Gender and cognitive-emotional factors as predictors of pre-sleep arousal and trait hyperarousal in insomnia

Liisa Hantsoo, Christina S. Khou, Corey N. White, Jason C. Ong

Research output: Contribution to journalArticlepeer-review

25 Scopus citations


Objective: Elevated pre-sleep arousal has been consistently associated with insomnia, yet the cognitive-emotional mechanisms involved in sleep-related arousal remain unclear. The purpose of this study was to identify predictors of pre-sleep arousal and trait hyperarousal from a set of variables that included self-reported affect, sleep-related cognitions, locus of control, and gender. Methods: Cross-sectional data were analyzed for 128 participants (89 females) who met criteria for psychophysiological insomnia and completed a set of questionnaires that included the Beliefs and Attitudes about Sleep (BAS), Positive and Negative Affect Schedule (Negative Subscale (nPANAS) and Positive Subscale (pPANAS)), Sleep Locus of Control (SLOC), Pre-Sleep Arousal Scale (PSAS), Hyperarousal Scale (HAS) and demographic information. Step-wise regression was conducted with a set of independent variables, with PSAS and HAS serving as separate dependent variables. Results: Trait hyperarousal was associated with higher levels of both negative and positive emotionality, as well as negative beliefs about sleep, in both genders. Pre-sleep arousal was associated with greater negative emotionality and internal sleep locus of control, varying by gender. Among women, high pre-sleep arousal was associated with negative emotionality, while in men greater pre-sleep arousal was associated with an internal sleep locus of control. Conclusion: These findings have clinical implications, suggesting that men and women may require different cognitive targets when addressing pre-sleep arousal.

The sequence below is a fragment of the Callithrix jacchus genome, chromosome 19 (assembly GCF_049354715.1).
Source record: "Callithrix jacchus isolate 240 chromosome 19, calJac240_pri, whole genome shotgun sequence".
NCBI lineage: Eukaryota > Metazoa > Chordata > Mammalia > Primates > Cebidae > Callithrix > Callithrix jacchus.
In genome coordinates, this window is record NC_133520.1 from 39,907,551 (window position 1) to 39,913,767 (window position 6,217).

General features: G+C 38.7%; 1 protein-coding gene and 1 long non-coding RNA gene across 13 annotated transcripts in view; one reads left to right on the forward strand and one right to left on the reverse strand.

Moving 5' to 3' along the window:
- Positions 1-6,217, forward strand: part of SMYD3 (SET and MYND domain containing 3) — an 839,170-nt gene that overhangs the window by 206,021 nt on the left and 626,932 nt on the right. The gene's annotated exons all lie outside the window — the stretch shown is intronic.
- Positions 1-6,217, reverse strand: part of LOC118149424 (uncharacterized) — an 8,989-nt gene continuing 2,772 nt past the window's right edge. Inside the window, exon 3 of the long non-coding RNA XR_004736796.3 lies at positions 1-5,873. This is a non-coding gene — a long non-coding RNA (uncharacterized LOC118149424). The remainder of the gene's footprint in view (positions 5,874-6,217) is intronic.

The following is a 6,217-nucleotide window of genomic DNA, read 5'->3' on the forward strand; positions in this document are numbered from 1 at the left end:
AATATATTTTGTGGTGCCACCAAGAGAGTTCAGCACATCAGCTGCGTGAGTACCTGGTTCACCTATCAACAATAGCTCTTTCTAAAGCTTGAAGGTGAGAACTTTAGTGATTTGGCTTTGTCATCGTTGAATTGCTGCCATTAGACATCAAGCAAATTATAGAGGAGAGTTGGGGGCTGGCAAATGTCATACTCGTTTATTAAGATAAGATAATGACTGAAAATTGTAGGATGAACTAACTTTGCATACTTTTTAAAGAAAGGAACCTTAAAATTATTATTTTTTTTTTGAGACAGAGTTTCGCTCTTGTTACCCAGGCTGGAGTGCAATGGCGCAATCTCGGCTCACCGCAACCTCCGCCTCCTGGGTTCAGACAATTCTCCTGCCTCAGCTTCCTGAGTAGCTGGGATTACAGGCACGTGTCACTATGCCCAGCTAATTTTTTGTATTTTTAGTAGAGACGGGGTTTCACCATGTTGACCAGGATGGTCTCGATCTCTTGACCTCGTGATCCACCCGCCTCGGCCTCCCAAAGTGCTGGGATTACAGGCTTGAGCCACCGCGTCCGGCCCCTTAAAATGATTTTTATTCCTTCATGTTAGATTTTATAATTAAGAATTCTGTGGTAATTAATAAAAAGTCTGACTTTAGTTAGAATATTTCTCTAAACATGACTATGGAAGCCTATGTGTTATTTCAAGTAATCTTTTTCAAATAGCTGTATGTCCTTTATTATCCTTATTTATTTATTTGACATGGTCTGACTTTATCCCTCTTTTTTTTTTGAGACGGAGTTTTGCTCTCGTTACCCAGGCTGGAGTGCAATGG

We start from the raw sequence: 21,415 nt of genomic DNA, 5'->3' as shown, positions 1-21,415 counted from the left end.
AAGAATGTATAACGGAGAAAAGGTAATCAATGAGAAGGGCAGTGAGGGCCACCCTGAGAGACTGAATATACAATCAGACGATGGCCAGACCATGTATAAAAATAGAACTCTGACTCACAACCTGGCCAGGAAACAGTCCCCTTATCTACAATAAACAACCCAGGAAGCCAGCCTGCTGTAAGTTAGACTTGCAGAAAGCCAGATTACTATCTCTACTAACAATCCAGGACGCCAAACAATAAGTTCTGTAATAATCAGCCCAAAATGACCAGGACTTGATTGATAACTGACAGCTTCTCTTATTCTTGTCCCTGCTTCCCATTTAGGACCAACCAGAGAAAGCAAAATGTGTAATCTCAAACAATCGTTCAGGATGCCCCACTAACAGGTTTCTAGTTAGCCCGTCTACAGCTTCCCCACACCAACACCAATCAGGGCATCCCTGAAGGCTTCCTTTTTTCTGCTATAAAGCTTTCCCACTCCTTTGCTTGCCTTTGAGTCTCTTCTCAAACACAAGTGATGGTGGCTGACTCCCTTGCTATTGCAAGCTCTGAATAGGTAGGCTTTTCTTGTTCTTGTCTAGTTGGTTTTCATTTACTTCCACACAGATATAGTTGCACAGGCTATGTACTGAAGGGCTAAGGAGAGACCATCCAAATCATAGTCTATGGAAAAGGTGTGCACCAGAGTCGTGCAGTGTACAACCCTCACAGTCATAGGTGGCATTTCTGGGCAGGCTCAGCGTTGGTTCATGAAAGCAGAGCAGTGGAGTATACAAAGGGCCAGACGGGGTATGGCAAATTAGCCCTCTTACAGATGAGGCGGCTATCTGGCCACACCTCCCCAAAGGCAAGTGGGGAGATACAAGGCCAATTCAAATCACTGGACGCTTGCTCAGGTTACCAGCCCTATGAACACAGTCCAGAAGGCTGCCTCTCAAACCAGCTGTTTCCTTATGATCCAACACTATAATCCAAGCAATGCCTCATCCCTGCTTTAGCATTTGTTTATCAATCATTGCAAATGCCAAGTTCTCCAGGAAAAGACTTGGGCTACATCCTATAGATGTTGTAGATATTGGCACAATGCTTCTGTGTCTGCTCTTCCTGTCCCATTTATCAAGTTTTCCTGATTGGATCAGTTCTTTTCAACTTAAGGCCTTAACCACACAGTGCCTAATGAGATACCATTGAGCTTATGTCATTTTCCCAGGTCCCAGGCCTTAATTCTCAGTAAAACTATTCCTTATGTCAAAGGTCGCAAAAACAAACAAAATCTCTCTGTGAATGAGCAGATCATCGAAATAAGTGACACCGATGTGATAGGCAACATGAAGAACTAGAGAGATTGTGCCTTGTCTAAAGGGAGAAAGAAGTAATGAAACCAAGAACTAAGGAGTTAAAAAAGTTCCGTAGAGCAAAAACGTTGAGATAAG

Original languageEnglish (US)
Pages (from-to)283-289
Number of pages7
JournalJournal of Psychosomatic Research
Issue number4
StatePublished - Apr 2013
Externally publishedYes


  • Gender differences
  • Hyperarousal
  • Insomnia
  • Pre-sleep arousal

ASJC Scopus subject areas

  • Clinical Psychology
  • Psychiatry and Mental health


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